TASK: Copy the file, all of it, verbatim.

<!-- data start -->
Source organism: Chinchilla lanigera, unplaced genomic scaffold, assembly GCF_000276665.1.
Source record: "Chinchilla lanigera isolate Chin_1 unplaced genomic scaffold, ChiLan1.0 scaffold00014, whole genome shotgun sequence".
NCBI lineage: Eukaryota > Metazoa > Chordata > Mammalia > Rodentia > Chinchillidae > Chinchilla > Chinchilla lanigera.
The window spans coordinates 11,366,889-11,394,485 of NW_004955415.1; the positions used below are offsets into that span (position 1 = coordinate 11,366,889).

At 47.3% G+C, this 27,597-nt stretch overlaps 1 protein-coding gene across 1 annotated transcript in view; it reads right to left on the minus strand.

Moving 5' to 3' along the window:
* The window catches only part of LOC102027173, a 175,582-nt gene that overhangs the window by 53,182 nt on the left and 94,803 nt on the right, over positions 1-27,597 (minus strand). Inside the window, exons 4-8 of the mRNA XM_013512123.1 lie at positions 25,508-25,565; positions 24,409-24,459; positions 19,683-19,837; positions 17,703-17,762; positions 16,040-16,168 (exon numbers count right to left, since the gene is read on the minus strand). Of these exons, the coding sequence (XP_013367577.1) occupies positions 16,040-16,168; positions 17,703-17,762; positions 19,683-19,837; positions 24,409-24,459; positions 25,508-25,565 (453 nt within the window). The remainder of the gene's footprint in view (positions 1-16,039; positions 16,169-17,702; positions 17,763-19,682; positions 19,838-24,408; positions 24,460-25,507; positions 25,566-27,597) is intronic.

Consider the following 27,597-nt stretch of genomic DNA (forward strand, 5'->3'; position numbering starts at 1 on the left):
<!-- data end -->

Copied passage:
Source organism: Chinchilla lanigera, unplaced genomic scaffold, assembly GCF_000276665.1.
Source record: "Chinchilla lanigera isolate Chin_1 unplaced genomic scaffold, ChiLan1.0 scaffold00014, whole genome shotgun sequence".
NCBI lineage: Eukaryota > Metazoa > Chordata > Mammalia > Rodentia > Chinchillidae > Chinchilla > Chinchilla lanigera.
The window spans coordinates 11,366,889-11,394,485 of NW_004955415.1; the positions used below are offsets into that span (position 1 = coordinate 11,366,889).

At 47.3% G+C, this 27,597-nt stretch overlaps 1 protein-coding gene across 1 annotated transcript in view; it reads right to left on the minus strand.

Moving 5' to 3' along the window:
* The window catches only part of LOC102027173, a 175,582-nt gene that overhangs the window by 53,182 nt on the left and 94,803 nt on the right, over positions 1-27,597 (minus strand). Inside the window, exons 4-8 of the mRNA XM_013512123.1 lie at positions 25,508-25,565; positions 24,409-24,459; positions 19,683-19,837; positions 17,703-17,762; positions 16,040-16,168 (exon numbers count right to left, since the gene is read on the minus strand). Of these exons, the coding sequence (XP_013367577.1) occupies positions 16,040-16,168; positions 17,703-17,762; positions 19,683-19,837; positions 24,409-24,459; positions 25,508-25,565 (453 nt within the window). The remainder of the gene's footprint in view (positions 1-16,039; positions 16,169-17,702; positions 17,763-19,682; positions 19,838-24,408; positions 24,460-25,507; positions 25,566-27,597) is intronic.

Consider the following 27,597-nt stretch of genomic DNA (forward strand, 5'->3'; position numbering starts at 1 on the left):